Main Page | See live article | Alphabetical index

School uniform

School uniforms are common in elementary and secondary schools in many nations. The European nation that has the most widespread use of school uniforms is Britain. The practice of prescribing clothing has spread from there to many formerly British territories (including Ireland, Australia, New Zealand and South Africa). Japan is another industrialised country where school uniforms are nearly universal. In most of continental Europe and Scandinavia, school uniforms are however not common. Russia abolished school uniforms in its public school system after the replacement of commmunist party government in the early 1990s.

In North America, i.e. the United States and Canada, school uniforms are generally not used in public (i.e. state-sponsored) schools. However, independent schools often have school uniforms. In the 1990s, there was a trend toward (re-)introducing uniforms in American public schools, and especially so in low-income areas. This was at first motivated by a need to counter "gang clothing", but has later also been seen as a way of improving morale and discipline. Those arguments are however controversial among many parents, and that fad seems to have peaked. The American kids who are most likely to wear a school uniform today are either very poor or very rich.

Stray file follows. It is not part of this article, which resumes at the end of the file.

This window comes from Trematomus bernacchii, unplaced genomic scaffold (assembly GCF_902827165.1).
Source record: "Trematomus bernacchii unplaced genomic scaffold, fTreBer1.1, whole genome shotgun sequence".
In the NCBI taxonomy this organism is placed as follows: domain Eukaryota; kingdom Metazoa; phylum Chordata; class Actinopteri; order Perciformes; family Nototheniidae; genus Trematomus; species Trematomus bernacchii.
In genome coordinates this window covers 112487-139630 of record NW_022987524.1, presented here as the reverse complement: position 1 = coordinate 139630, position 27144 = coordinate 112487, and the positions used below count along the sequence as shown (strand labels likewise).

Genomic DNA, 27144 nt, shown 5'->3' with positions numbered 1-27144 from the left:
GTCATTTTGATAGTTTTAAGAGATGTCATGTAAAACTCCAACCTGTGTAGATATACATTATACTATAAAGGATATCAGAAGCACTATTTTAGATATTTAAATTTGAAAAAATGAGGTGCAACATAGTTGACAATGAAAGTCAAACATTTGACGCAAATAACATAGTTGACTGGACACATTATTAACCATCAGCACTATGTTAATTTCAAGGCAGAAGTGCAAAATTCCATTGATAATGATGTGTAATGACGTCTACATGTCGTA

Proponents of uniforms argue:

Common arguments against school uniforms are: Traditionally, school uniforms have been subdued and professional. Boys' uniforms often consist of dark pants and dress shirt, plus a jacket in cold weather. A girl's might consist of a skirt and blouse (The gender-specific uniforms have been another point of contention). The use of a blazer or suit-like jacket has come into favor in some areas. Some school uniforms proposed in US public schools have discarded the formal style and have opted for bright shirt and khaki pants, or shorts in the summer.

See also